The current target organs were chosen to reflect the most common and relevant organs for the VQA benchmarks.

Overview of the different data sources we are using in this project, sorted by organ type. entries with a star required additional sanity check.

Current state of the project

we have a working multi-organ segmentation model that are currently using to enable VQA with better segmentation capabilities and organ awareness.


Qualitative results of the segmentation model on our test-set. Brain in red, Kidney in dark red, Heart in green, Lungs in dark green, Liver in purple.


1. Binh D Nguyen, Thanh-Toan Do, Binh X Nguyen, Tuong Do, Erman Tjiputra, and Quang D Tran. Overcoming data limitation in medical visual question answering. In International Conference on Medical Image Computing and Computer-Assisted Intervention, pages 522–530. Springer, 2019.

2. Jin-Hwa Kim, Jaehyun Jun, and Byoung-Tak Zhang. Bilinear attention networks. arXiv preprint arXiv:1805.07932, 2018. 

3. Eslami, S., de Melo, G., & Meinel, C. (2021). Does CLIP Benefit Visual Question Answering in the Medical Domain as Much as it Does in the General Domain?. arXiv preprint arXiv:2112.13906.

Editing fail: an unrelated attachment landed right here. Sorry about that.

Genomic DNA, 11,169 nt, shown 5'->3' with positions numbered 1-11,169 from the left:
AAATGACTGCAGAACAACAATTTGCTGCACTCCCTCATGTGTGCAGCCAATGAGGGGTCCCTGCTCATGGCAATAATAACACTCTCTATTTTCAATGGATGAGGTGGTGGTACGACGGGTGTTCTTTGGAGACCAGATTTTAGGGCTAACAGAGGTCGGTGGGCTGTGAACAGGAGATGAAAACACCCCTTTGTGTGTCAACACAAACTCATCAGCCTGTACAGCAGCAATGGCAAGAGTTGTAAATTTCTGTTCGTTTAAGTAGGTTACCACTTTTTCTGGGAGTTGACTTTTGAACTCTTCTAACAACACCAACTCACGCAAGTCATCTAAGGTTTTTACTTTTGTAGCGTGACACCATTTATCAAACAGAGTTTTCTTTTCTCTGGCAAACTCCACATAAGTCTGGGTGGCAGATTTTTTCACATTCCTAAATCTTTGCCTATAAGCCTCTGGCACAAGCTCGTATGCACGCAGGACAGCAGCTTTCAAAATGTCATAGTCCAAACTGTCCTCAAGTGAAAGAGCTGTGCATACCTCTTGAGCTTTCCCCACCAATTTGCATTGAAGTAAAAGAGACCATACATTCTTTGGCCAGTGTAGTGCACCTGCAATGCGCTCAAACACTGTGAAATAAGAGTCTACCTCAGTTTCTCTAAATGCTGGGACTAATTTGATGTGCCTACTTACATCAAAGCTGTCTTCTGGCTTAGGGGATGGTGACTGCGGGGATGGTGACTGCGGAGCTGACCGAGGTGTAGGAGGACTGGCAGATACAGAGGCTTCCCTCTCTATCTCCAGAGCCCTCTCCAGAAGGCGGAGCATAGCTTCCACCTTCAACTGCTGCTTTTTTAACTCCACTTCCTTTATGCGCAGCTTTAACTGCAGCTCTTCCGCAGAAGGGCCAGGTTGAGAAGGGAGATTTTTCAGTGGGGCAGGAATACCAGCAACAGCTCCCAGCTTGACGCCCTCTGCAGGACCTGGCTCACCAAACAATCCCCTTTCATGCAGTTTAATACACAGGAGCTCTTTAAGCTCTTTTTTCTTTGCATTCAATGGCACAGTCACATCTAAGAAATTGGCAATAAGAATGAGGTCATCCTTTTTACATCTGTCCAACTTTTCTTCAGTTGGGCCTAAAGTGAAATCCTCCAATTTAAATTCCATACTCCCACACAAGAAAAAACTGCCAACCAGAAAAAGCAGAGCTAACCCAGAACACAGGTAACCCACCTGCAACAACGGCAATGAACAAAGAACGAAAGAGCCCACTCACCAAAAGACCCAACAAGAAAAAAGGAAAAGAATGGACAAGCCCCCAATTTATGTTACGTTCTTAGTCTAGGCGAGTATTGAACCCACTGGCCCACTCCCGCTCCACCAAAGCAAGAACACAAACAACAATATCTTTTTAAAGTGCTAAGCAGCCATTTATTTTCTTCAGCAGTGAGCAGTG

4. Jason J Lau, Soumya Gayen, Asma Ben Abacha, and Dina Demner-Fushman. A dataset of clinically generated visual questions and answers about radiology images. Scientific data, 5(1):1–10, 2018. 

5. Bo Liu, Li-Ming Zhan, Li Xu, Lin Ma, Yan Yang, and Xiao-Ming Wu. Slake: A semantically-labeled knowledge- enhanced dataset for medical visual question answering. In 2021 IEEE 18th International Symposium on Biomedical Imaging (ISBI), pages 1650–1654. IEEE, 2021a. 

6. Liu, J., Zhang, Y., Chen, J. N., Xiao, J., Lu, Y., Landman, B. A., ... & Zhou, Z. (2023). CLIP-Driven Universal Model for Organ Segmentation and Tumor Detection. arXiv preprint arXiv:2301.00785.



  1. Cipriano, M., Allegretti, S., Bolelli, F., Pollastri, F., & Grana, C. (2022). Improving segmentation of the inferior alveolar nerve through deep label propagation. In Proceedings of the IEEE/CVF Conference on Computer Vision and Pattern Recognition.
  2. Cipriano, M., Allegretti, S., Bolelli, F., Di Bartolomeo, M., Pollastri, F., Pellacani, A., ... & Grana, C. (2022). Deep segmentation of the mandibular canal: a new 3d annotated dataset of CBCT volumes. IEEE Access.
  3. Pollastri, F., Cipriano, M., Bolelli, F., & Grana, C. (2022, March). Long-range 3d self-attention for mri prostate segmentation. In 2022 IEEE 19th International Symposium on Biomedical Imaging (ISBI). IEEE.
  4. Mercadante, C., Cipriano, M., Bolelli, F., Pollastri, F., Anesi, A., & Grana, C. (2021). A cone beam computed tomography annotation tool for automatic detection of the inferior alveolar nerve canal. In 16th International Conference on Computer Vision Theory and Applications-VISAPP 2021. SciTePress.
  5. Vincenzi, S., Porrello, A., Buzzega, P., Cipriano, M., Fronte, P., Cuccu, R., ... & Calderara, S. (2021, January). The color out of space: learning self-supervised representations for earth observation imagery. In 2020 25th International Conference on Pattern Recognition (ICPR). IEEE.